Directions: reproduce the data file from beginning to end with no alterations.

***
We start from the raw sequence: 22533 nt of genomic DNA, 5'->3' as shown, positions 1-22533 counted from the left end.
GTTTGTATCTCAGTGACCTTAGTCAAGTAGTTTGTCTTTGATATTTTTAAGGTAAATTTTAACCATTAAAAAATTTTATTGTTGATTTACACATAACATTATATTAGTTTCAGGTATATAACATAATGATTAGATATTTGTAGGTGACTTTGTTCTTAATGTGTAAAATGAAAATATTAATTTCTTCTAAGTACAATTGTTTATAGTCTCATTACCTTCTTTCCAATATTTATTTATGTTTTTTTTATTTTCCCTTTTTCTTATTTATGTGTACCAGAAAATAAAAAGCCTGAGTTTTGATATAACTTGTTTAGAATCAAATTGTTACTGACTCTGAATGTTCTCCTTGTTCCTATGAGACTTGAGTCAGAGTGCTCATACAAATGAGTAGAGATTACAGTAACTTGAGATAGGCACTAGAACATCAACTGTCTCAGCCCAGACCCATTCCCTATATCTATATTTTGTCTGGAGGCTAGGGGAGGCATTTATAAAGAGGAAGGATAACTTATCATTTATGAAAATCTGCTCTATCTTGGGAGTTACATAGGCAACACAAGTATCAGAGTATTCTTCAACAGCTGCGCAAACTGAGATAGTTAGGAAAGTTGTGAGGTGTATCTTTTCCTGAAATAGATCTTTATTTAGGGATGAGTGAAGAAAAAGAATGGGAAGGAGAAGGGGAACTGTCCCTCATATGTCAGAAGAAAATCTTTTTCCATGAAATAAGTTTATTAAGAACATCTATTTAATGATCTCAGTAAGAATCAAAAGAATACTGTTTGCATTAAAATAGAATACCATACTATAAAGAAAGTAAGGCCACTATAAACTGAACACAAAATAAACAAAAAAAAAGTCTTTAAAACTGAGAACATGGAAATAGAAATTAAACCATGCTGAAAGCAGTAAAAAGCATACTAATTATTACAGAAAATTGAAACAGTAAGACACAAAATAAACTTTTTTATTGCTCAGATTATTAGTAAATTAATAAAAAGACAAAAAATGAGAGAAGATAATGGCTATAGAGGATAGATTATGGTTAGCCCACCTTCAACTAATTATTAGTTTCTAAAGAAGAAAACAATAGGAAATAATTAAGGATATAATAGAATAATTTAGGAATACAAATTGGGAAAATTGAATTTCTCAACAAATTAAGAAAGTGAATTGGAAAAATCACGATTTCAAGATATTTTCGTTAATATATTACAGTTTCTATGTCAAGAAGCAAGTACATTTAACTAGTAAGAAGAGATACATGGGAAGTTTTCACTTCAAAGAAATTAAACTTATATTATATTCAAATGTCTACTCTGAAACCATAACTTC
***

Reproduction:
We start from the raw sequence: 22533 nt of genomic DNA, 5'->3' as shown, positions 1-22533 counted from the left end.
GTTTGTATCTCAGTGACCTTAGTCAAGTAGTTTGTCTTTGATATTTTTAAGGTAAATTTTAACCATTAAAAAATTTTATTGTTGATTTACACATAACATTATATTAGTTTCAGGTATATAACATAATGATTAGATATTTGTAGGTGACTTTGTTCTTAATGTGTAAAATGAAAATATTAATTTCTTCTAAGTACAATTGTTTATAGTCTCATTACCTTCTTTCCAATATTTATTTATGTTTTTTTTATTTTCCCTTTTTCTTATTTATGTGTACCAGAAAATAAAAAGCCTGAGTTTTGATATAACTTGTTTAGAATCAAATTGTTACTGACTCTGAATGTTCTCCTTGTTCCTATGAGACTTGAGTCAGAGTGCTCATACAAATGAGTAGAGATTACAGTAACTTGAGATAGGCACTAGAACATCAACTGTCTCAGCCCAGACCCATTCCCTATATCTATATTTTGTCTGGAGGCTAGGGGAGGCATTTATAAAGAGGAAGGATAACTTATCATTTATGAAAATCTGCTCTATCTTGGGAGTTACATAGGCAACACAAGTATCAGAGTATTCTTCAACAGCTGCGCAAACTGAGATAGTTAGGAAAGTTGTGAGGTGTATCTTTTCCTGAAATAGATCTTTATTTAGGGATGAGTGAAGAAAAAGAATGGGAAGGAGAAGGGGAACTGTCCCTCATATGTCAGAAGAAAATCTTTTTCCATGAAATAAGTTTATTAAGAACATCTATTTAATGATCTCAGTAAGAATCAAAAGAATACTGTTTGCATTAAAATAGAATACCATACTATAAAGAAAGTAAGGCCACTATAAACTGAACACAAAATAAACAAAAAAAAAGTCTTTAAAACTGAGAACATGGAAATAGAAATTAAACCATGCTGAAAGCAGTAAAAAGCATACTAATTATTACAGAAAATTGAAACAGTAAGACACAAAATAAACTTTTTTATTGCTCAGATTATTAGTAAATTAATAAAAAGACAAAAAATGAGAGAAGATAATGGCTATAGAGGATAGATTATGGTTAGCCCACCTTCAACTAATTATTAGTTTCTAAAGAAGAAAACAATAGGAAATAATTAAGGATATAATAGAATAATTTAGGAATACAAATTGGGAAAATTGAATTTCTCAACAAATTAAGAAAGTGAATTGGAAAAATCACGATTTCAAGATATTTTCGTTAATATATTACAGTTTCTATGTCAAGAAGCAAGTACATTTAACTAGTAAGAAGAGATACATGGGAAGTTTTCACTTCAAAGAAATTAAACTTATATTATATTCAAATGTCTACTCTGAAACCATAACTTC